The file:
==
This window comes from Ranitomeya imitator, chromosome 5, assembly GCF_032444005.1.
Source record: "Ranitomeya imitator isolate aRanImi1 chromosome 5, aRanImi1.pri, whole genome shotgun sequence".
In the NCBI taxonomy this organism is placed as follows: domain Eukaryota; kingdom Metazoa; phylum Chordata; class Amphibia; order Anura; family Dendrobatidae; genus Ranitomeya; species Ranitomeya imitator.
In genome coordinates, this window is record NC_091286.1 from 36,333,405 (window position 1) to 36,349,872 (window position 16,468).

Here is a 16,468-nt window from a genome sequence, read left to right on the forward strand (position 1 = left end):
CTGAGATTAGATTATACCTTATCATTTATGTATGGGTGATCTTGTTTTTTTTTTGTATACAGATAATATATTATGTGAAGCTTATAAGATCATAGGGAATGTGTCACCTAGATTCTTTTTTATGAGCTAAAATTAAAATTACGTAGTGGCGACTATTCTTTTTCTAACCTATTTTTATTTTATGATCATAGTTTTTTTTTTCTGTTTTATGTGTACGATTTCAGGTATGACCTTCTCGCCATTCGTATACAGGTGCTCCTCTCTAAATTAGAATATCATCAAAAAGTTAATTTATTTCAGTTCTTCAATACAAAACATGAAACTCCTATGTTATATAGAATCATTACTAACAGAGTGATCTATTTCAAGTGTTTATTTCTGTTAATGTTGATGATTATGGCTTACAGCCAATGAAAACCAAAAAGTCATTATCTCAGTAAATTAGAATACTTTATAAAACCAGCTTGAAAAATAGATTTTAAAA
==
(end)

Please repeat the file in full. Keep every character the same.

This window comes from Ranitomeya imitator, chromosome 5, assembly GCF_032444005.1.
Source record: "Ranitomeya imitator isolate aRanImi1 chromosome 5, aRanImi1.pri, whole genome shotgun sequence".
In the NCBI taxonomy this organism is placed as follows: domain Eukaryota; kingdom Metazoa; phylum Chordata; class Amphibia; order Anura; family Dendrobatidae; genus Ranitomeya; species Ranitomeya imitator.
In genome coordinates, this window is record NC_091286.1 from 36,333,405 (window position 1) to 36,349,872 (window position 16,468).

Here is a 16,468-nt window from a genome sequence, read left to right on the forward strand (position 1 = left end):
CTGAGATTAGATTATACCTTATCATTTATGTATGGGTGATCTTGTTTTTTTTTTGTATACAGATAATATATTATGTGAAGCTTATAAGATCATAGGGAATGTGTCACCTAGATTCTTTTTTATGAGCTAAAATTAAAATTACGTAGTGGCGACTATTCTTTTTCTAACCTATTTTTATTTTATGATCATAGTTTTTTTTTTCTGTTTTATGTGTACGATTTCAGGTATGACCTTCTCGCCATTCGTATACAGGTGCTCCTCTCTAAATTAGAATATCATCAAAAAGTTAATTTATTTCAGTTCTTCAATACAAAACATGAAACTCCTATGTTATATAGAATCATTACTAACAGAGTGATCTATTTCAAGTGTTTATTTCTGTTAATGTTGATGATTATGGCTTACAGCCAATGAAAACCAAAAAGTCATTATCTCAGTAAATTAGAATACTTTATAAAACCAGCTTGAAAAATAGATTTTAAAA